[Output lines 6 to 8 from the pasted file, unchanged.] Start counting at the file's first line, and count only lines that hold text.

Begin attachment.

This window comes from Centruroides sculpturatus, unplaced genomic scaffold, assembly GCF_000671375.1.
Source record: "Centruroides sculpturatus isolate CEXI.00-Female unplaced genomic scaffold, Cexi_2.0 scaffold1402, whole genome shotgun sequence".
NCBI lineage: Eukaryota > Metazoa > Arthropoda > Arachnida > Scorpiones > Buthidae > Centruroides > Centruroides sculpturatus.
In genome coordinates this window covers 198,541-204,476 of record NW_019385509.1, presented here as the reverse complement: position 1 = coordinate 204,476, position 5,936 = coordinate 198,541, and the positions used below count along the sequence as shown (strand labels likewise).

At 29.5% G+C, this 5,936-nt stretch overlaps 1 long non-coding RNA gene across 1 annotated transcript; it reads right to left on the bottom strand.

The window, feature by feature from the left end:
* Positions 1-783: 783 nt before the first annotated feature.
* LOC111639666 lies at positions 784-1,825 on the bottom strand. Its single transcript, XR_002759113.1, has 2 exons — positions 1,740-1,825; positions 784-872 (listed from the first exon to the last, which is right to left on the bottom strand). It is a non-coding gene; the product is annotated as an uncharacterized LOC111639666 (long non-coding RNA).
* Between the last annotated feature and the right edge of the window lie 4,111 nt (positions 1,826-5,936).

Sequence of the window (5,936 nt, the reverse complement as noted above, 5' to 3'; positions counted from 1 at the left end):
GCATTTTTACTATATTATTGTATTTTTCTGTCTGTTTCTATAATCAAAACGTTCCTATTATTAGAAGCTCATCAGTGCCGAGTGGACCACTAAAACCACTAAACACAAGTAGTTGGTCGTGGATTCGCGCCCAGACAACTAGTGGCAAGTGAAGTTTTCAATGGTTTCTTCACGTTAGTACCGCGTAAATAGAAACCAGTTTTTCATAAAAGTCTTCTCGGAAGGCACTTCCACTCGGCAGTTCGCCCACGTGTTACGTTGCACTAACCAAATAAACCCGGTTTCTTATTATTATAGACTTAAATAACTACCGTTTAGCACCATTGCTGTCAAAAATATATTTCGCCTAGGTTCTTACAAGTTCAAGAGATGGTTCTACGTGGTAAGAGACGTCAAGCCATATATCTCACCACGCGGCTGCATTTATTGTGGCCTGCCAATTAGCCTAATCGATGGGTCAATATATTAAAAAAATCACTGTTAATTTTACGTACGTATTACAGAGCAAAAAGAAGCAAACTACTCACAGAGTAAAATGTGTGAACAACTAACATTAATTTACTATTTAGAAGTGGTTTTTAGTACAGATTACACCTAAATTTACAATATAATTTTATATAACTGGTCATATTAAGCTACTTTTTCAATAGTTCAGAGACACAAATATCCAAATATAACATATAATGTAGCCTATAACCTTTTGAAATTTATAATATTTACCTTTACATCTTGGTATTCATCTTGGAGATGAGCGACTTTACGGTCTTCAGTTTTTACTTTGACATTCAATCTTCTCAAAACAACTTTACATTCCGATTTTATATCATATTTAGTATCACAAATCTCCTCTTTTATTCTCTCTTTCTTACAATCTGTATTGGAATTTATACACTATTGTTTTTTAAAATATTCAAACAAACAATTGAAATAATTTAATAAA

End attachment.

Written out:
The window, feature by feature from the left end:
* Positions 1-783: 783 nt before the first annotated feature.
* LOC111639666 lies at positions 784-1,825 on the bottom strand. Its single transcript, XR_002759113.1, has 2 exons — positions 1,740-1,825; positions 784-872 (listed from the first exon to the last, which is right to left on the bottom strand). It is a non-coding gene; the product is annotated as an uncharacterized LOC111639666 (long non-coding RNA).